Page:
“In PC culture, no one can take a joke anymore!”
Oh hush, imaginary other part of this conversation. This is a frequent battle cry, but also a lazy cop-out and only scantily half-true. You can’t tell bad jokes without people being offended. We still live in an age in which stand-up and sitcoms are considered fresh and edgy if they keep taking cheap shots at someone considered “other.” When you speak against the “fresh n’ hip” comedy, you are automatically labeled as someone who can’t take a joke.
Here’s the thing: I love sitcoms and stand-up and hate degrading humor.
I fully believe it’s possible to have amazing material that addresses different groups (for example, Jews and LGBT+ folks) without demeaning them. In order for a joke or bit to work, it needs to both not belittle or demonize an identity class and offer a fresh perspective.
While this is something I could talk about five-ever, I’ve narrowed down my examples to three “do’s” and one, 10-season-long, “don’t.”
Why this works:
Mulaney’s shtick on how Jewish women are more prone to speaking their minds than gentile women does not rely on tired stereotypes or add to a negative perception. Rather, he points out a positive attribute (clear communicative style) in such a way that does not green light inappropriate behavior directed toward Jewish women.
Brooklyn Nine-Nine (B99)
Captain Raymond Holt:
B99 is filled with jokes and bits relating to how non-flamboyant the openly gay police Captain is.
Why this works:
The show regularly uses Holt’s lack of stereotypical “gay” behavior as a source of humor. He is never made fun of for being gay, but instead for personality quirks like enjoying obnoxiously bland food, saying, “I brought these. Nutrition bricks. I have original no flavor and whole wheat no flavor.” (2.13)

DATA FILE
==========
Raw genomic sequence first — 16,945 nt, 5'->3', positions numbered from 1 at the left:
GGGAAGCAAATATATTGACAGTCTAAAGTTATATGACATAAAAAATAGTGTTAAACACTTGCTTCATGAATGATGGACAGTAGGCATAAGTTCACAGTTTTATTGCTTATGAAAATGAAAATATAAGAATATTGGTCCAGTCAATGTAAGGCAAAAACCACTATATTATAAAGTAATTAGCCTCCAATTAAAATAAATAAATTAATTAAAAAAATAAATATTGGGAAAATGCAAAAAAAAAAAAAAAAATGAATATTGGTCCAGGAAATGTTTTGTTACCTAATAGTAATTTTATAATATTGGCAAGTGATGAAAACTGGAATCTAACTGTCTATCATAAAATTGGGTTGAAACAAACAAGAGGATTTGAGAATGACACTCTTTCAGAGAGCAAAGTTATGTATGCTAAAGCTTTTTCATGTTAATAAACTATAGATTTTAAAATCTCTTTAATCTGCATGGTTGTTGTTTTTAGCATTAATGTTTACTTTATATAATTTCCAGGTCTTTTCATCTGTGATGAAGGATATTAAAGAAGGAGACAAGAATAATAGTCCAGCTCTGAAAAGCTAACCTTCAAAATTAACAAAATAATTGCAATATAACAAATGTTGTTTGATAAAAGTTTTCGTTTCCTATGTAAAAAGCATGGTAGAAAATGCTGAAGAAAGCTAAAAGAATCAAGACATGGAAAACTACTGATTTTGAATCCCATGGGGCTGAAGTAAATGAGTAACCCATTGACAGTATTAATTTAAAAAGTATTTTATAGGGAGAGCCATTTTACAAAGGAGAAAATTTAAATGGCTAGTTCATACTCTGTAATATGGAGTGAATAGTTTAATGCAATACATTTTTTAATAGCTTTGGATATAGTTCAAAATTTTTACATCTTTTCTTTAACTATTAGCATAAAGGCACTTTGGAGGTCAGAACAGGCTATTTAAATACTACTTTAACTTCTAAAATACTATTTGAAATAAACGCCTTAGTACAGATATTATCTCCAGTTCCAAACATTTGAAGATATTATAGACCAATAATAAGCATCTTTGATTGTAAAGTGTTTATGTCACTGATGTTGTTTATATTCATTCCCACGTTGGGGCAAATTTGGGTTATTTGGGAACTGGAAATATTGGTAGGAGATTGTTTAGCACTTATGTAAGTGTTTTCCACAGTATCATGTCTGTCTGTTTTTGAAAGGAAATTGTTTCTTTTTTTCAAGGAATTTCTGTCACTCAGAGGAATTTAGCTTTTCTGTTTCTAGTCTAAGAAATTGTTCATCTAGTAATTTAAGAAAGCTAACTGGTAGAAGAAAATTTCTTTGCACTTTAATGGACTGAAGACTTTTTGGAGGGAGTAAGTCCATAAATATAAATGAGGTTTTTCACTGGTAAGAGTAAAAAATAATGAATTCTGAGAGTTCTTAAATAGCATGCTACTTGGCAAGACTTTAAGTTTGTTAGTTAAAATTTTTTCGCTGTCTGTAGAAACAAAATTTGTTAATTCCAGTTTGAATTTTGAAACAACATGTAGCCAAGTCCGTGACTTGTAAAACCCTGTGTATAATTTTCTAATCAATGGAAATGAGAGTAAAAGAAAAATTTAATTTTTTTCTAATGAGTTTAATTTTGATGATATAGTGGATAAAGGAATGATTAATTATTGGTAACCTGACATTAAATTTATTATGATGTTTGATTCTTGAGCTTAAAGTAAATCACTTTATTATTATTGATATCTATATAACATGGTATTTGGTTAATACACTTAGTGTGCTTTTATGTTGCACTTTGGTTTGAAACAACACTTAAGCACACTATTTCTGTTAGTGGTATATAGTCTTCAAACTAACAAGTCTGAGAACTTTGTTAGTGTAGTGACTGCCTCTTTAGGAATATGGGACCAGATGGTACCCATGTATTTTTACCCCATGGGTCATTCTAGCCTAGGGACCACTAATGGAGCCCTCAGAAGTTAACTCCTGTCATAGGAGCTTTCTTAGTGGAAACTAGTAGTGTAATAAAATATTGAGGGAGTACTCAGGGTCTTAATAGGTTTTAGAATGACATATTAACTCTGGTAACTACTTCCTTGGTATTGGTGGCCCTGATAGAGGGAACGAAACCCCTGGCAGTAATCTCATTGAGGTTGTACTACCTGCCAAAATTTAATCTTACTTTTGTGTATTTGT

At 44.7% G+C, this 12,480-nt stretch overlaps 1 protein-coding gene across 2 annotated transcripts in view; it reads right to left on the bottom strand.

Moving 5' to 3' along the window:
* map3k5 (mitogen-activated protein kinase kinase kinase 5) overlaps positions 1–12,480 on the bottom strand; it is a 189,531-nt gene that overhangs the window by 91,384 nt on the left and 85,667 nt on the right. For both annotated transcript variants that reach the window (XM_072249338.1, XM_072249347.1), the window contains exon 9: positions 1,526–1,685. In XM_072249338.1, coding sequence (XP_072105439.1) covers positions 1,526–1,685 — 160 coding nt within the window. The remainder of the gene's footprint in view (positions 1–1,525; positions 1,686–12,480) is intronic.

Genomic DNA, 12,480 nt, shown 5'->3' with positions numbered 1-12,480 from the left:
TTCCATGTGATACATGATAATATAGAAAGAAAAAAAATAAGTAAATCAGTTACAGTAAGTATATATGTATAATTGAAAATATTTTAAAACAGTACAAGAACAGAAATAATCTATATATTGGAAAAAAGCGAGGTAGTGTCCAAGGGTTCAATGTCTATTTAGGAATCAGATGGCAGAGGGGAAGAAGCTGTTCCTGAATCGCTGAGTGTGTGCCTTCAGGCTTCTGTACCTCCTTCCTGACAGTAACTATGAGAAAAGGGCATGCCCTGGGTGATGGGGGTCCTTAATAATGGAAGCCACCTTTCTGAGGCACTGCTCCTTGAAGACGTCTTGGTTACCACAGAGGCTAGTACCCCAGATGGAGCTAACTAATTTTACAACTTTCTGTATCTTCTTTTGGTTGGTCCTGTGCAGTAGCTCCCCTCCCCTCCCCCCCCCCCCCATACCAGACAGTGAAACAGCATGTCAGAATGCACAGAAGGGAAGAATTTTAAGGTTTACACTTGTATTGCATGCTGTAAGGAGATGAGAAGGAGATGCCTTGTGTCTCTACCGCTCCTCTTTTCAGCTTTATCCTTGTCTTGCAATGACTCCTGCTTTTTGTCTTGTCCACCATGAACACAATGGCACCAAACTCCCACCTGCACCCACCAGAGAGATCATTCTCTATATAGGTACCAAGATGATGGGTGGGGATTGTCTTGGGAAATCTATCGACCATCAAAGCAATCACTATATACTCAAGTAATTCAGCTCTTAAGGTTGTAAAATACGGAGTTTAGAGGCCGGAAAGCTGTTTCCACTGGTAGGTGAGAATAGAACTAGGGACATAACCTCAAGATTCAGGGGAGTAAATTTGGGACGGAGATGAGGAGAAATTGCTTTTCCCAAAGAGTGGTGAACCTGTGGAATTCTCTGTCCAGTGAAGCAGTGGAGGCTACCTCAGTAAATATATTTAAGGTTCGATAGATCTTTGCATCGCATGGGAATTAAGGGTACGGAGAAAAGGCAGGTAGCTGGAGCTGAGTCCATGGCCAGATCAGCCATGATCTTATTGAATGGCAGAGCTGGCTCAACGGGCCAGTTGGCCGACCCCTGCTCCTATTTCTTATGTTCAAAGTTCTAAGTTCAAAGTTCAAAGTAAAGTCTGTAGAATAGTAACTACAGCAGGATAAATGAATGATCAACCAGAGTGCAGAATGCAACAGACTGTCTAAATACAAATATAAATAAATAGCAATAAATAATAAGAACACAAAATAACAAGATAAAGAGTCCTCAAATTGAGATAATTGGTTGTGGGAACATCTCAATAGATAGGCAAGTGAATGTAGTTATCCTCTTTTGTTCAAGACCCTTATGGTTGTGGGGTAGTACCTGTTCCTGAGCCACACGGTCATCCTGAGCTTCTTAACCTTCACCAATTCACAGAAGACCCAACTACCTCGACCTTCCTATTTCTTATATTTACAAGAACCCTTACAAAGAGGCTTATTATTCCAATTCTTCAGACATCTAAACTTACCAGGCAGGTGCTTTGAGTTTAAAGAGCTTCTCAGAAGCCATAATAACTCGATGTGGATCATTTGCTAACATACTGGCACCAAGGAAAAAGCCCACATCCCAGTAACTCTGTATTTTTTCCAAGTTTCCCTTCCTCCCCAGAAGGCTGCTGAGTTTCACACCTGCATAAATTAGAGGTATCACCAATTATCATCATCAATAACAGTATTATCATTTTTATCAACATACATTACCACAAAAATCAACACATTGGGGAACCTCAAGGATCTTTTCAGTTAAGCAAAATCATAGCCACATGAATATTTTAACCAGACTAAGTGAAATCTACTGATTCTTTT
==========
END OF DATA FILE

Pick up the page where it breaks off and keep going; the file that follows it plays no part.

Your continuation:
While his blandness is juxtaposed by his gayness, his identity is never the punchline. These bits work to further establish him as a fully fleshed out character as they amplify how he does not conform to societal expectations and stereotypes.
Dean Pelton: “I’m not openly anything, and gay doesn’t begin to cover it.” (6.4)
Why this works:
Rather than belittling the Dean for not fitting into a clear category, this line and the entire episode celebrates him for refusing to let his identify be boiled down to something simplistic. The butt of the joke in the example above is the School Board duo for their complete cluelessness and attempted conniving, and never the dean for identifying as gay and other things that are never named.
Nearly Everything Is Wrong
Why this kept not working:
Don’t be like Friends.
Yes, there are some cool moments, and yes, the Susan and Carol wedding episode (2.11) in season two is beautiful and was groundbreaking for the mid 1990s, but a lot of that good is negated by lazy, cheap jokes. For example, a sub-plot of 2.11 shows Phoebe being possessed by the spirit of an old woman, who, wanting to see everything, leaves Phoebe after the wedding, crying out, “Oh my God, now I’ve seen everything!” With that exclamation, the wedding is boiled down to a cheep punchline.
Additionally, Chandler’s Dad is used as a source of shame for Chandler and is turned into an added joke when he is described as a gay man but portrayed by Kathleen Turner (7.22, 23, 24).
Finally, during an episode where the gang spills juicy secrets about one another (7.4), Ross reveals Chandler’s “secret” of having accidentally kissed a man in a bar to the uproarious guffaws of the gang and studio audience.
All these things reinforce gayness as a goofy departure from the norm and something to be avoided and laughed at.
I’m not complaining just for funzies; I’m doing this because bad jokes and mean bits can do real harm by spreading misinformation, prejudice and mockery.
When used for good, comedy is a beautiful tool that allows us to discuss topics that are difficult, see from other perspectives and provide a beautiful, sunshine-filled moment of “that’s like me!”
So write the scripts, tell the jokes. Just commit yourself to being creative and compassionate with your humor.